Best Book on College Preparation/Application for Parents?

<p>Hi, </p>

<p>I'm wondering what you parents would recommend as a useful book about the college application process, preparing for college, or choosing colleges for parents. What's your favorite title? What did you like about it? </p>

<p>Thanks for all the ideas you have.</p>

<p>Here's a link to the previous thread about this, which has a link to the old forum with a lot of good books. Enjoy</p>

<p><a href="http://talk.collegeconfidential.com/showthread.php?t=397&highlight=college+books+admissions%5B/url%5D"&gt;http://talk.collegeconfidential.com/showthread.php?t=397&highlight=college+books+admissions&lt;/a&gt;&lt;/p>

<p>My older daughter was not reaching for the Ivies/elite LACs, so the most useful books for me included "Colleges that Change Lives" and "Looking Beyond the Ivy League," by Loren Pope. I also like "Harvard Schmarvard" and "Panicked Parents' Guide." Sorry - can't remember authors' names right now.</p>

<p>My younger daughter is a freshman in HS, and yes, I am planning ahead and keeping these books accessible!</p>

<p>Hmm... I have not read any of these books, so cannot comment on their usefulness, but here are some thoughts.</p>

<p>College preparation: we found out, with our older S, that our school's idea of preparing for college--in the junior year--was far too late. Having been educated outside the US, we had no idea what CP (college preparatory) meant, as opposed to Honors, etc... Luckily, our S was put in honors classes, so he was on track. Nor did we understand that what high school require for graduation and what colleges deem to be adequate preparation are rather different things (and I did not know then about CC!)
Preparing for college should indeed start in the freshman year with the selection of courses. They should prepare the student to take the most rigorous courses in the junior and senior year (or even earlier, if appropriate). As they finish the highest level of courses in a particular field, students should take the SAT II at the end of that year, when materials are still fresh in their mind and take AP exams as appropriate.
Most top colleges have fairly similar recommendations for high school curriculum. Take a look and plan accordingly.
Financial considerations: there are some threads in the old CC about saving for college, whether in the parents'names or in the child's name. Also look up threads regarding merit aid and scholarships.
College selection: In my opinion, visits should start two years before the student is ready to apply, i.e., in the sophomore year. This is a relative stress-free year compared to junior year and of course senior year. These visits should be quite low-key, to give the student a very general sense of different types of schools.<br>
As for the application process, many of the books mentioned above probably have good step-by-step explanations. I believe the College Board website also has useful information.
An interesting insider's look at the college admission process is Jacques Steinberg's The Gatekeepers about the selection of the class of '04 at Wesleyan. Several years ago, before the new SAT was broached, PBS ran a program on the SAT and its use at Berkeley. It think the title was "Secrets of the SAT." It followed some applicants to Berkeley, discussed their GPAS and their scores and published the text of their essays, with comments from adcoms. That would be a good supplement to the Steinberg book.</p>

<p>Our HS mails a booklet to all 8th grade parents which includes graduation requirements and about 8 suggested curricula for the 4 years their students will be attending HS. Among the suggested curricula are those geared for very competetive colleges, general college prep curricula, science/engineering college prep, vocational career track among others.</p>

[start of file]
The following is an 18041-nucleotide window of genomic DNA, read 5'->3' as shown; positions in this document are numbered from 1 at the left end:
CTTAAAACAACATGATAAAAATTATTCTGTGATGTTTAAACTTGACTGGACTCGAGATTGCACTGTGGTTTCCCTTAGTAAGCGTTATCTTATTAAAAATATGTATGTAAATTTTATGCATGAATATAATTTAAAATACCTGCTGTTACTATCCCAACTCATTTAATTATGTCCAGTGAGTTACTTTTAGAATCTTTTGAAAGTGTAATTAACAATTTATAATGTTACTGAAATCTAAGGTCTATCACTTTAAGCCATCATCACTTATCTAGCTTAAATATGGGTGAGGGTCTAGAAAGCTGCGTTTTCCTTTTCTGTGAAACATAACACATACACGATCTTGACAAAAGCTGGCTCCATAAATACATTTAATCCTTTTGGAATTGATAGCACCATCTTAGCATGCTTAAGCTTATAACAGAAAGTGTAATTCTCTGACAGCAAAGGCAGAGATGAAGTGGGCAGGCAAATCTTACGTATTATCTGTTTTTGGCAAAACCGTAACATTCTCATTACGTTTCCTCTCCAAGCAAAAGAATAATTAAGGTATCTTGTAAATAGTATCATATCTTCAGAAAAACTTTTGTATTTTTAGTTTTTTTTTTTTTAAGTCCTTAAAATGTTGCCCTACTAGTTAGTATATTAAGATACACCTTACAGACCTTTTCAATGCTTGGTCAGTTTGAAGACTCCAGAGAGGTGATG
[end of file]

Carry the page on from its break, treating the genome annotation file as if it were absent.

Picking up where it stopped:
<p>We didn't feel that any books were necessary. We just used common sense and attended the info sessions offered by the Guidance Office every year. Every other parent I knew did the same. After taking the PSAT as a sophomore, our son began being inundated with college brochures which provided more information. And our son got additional info at the various college web sites and the USNews web site which he subscribed to junior year. I think that cost about $10.</p>

<p>The basic criteria our son used to select the final colleges on his list were: a) the availability of merit scholarships; b) admissions requirements(he didn't want to take any SAT 2's or 3rd year Spanish); c) admission statistics(he figured that he would need to be in at least the top 20% to be in the running for a decent merit scholarship); d) academic programs in areas he was interested in; and e) miscellaneous college characteristics such as size, location, and intangibles.</p>

<p>It really seemed to be quite a simple process to us.</p>

<p>I definitely second Marite's mention of The Gatekeepers. It reads like a novel (in fact, it is mistakenly filed in the fiction section at my local Barnes & Noble). It gives a pretty good look at how competitive the admissions are at the selective schools--and how much factors other than grades and test scores can matter. I had NO idea how competitive the landscape was until I read the book. It is an eye-opener for any parent who hasn't been involved in college admissions for a while (like since they went to college in the dark ages).</p>

<p>I found one of the Greenes' Guides--Making It into a Top College--useful. The book talks about the 5 P's:</p>

<p>strong PROGRAM;
good PERFORMANCE;
good test PREPARATION;
PASSIONATE commitment to a few key ECs;
focus on PRESENTATION (putting all of the above together into a good application).</p>

<p>"Our HS mails a booklet to all 8th grade parents which includes graduation requirements and about 8 suggested curricula for the 4 years their students will be attending HS. Among the suggested curricula are those geared for very competetive colleges, general college prep curricula, science/engineering college prep, vocational career track among others."</p>